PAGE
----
[show abstract][hide abstract] ABSTRACT: To develop fluorescent organic nanoparticles with tailored properties for imaging and sensing, full control over the size, fluorescence, stability, dynamics, and supramolecular organization of these particles is crucial. We have designed, synthesized, and fully characterized 12 nonionic fluorene co-oligomers that formed self-assembled fluorescent nanoparticles in water. In these series of molecules, the ratio of hydrophilic ethylene glycol and hydrophobic alkyl side chains was systematically altered to investigate its role on the above-mentioned properties. The nanoparticles consisting of π-conjugated oligomers containing polar ethylene glycol side chains were less stable and larger in size, while nanoparticles self-assembled from oligomers containing nonpolar pendant chains were more stable, smaller, and generally had a higher fluorescence quantum yield. Furthermore, the dynamics of the molecules between the nanoparticles was enhanced if the number of hydrophilic side chains increased. Energy transfer studies between naphthalene and benzothiadiazole fluorene co-oligomers with the same side chains showed no exchange of molecules between the particles for the apolar molecules. For the more polar systems, the exchange of molecules between nanoparticles took place at room temperature or after annealing. Self-assembled nanoparticles consisting of π-conjugated oligomers having different side chains caused self-sorting, resulting either in the formation of domains within particles or the formation of separate nanoparticles. Our results show that we can control the stability, fluorescence, dynamics, and self-sorting properties of the nanoparticles by simply changing the nature of the side chains of the π-conjugated oligomers. These findings are not only important for the field of self-assembled nanoparticles but also for the construction of well-defined multicomponent supramolecular materials in general.
[show abstract][hide abstract] ABSTRACT: Upconversion nanoparticles (UCNPs), particularly lanthanide-doped nanocrystals, which emit high energy photons under excitation by the near-infrared (NIR) light, have found potential applications in many different fields, including biomedicine. Compared with traditional down-conversion fluorescence imaging, the NIR light excited upconversion luminescence (UCL) imaging relying on UCNPs exhibits improved tissue penetration depth, higher photochemical stability, and is free of auto-fluorescence background, which promises biomedical imaging with high sensitivity. On the other hand, the unique upconversion process of UCNPs may be utilized to activate photosensitive therapeutic agents for applications in cancer treatment. Moreover, the integration of UCNPs with other functional nanostructures could result in the obtained nanocomposites having highly enriched functionalities, useful in imaging-guided cancer therapies. This review article will focus on the biomedical imaging and cancer therapy applications of UCNPs and their nanocomposites, and discuss recent advances and future prospects in this emerging field.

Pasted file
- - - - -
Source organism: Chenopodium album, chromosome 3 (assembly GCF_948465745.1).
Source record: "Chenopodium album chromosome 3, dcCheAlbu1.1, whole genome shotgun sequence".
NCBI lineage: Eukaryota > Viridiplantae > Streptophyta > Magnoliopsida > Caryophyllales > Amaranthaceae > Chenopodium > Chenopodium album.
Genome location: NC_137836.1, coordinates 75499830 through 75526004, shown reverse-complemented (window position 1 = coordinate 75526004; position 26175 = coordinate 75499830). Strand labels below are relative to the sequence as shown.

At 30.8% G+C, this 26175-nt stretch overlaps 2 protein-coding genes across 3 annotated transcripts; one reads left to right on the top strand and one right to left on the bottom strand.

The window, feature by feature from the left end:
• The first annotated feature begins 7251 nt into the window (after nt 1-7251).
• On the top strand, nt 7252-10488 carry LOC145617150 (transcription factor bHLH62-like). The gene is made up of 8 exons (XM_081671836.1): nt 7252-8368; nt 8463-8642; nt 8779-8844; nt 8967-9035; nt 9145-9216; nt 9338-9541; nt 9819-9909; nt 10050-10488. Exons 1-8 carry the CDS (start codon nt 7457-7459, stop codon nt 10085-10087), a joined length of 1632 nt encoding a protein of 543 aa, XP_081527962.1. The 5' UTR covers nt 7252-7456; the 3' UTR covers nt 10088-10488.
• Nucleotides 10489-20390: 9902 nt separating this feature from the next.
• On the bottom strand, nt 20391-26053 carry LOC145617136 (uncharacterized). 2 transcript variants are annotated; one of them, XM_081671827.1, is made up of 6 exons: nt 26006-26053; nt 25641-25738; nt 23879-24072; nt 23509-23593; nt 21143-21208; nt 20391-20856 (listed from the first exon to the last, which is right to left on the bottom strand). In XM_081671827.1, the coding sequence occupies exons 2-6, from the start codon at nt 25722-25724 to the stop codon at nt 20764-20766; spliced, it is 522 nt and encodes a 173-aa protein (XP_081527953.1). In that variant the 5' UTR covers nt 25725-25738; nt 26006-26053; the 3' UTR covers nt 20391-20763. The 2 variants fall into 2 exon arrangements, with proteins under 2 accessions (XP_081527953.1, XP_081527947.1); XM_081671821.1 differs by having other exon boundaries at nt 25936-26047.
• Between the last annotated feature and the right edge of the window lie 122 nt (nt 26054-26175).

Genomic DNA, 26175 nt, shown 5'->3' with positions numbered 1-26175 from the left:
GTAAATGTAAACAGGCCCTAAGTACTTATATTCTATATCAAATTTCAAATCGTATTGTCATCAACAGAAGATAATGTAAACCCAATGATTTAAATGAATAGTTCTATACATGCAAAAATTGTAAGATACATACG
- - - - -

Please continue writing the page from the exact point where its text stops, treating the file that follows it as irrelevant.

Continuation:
[show abstract][hide abstract] ABSTRACT: Transition-metal-catalyzed aryl-aryl coupling though C-H bonds activation, termed direct arylation, has been widely used in synthesis of a broad range of small molecules. In contrast to traditional coupling methods such as Suzuki coupling and Stille coupling, di-rect arylation does not involve tedious preparation of unstable, toxic organometallic reagents. Despite these advantages, direct arylation has not been applied to synthesis of -conjugated polymers until recently. In this perspective, we summarize the progress of direct aryla-tion polymerization for synthesis of various -conjugated polymers, including homopolymers of polythiophene derivatives and donor-acceptor alternating copolymers. We also discuss present challenges and future directions of this nascent methodology of polymerization for synthesis of functional -conjugated polymers that can find applications in optoelectronic devices such as solar cells and field effect transistors.
Current Organic Chemistry 02/2013; 17(9):999-1014. · 3.04 Impact Factor
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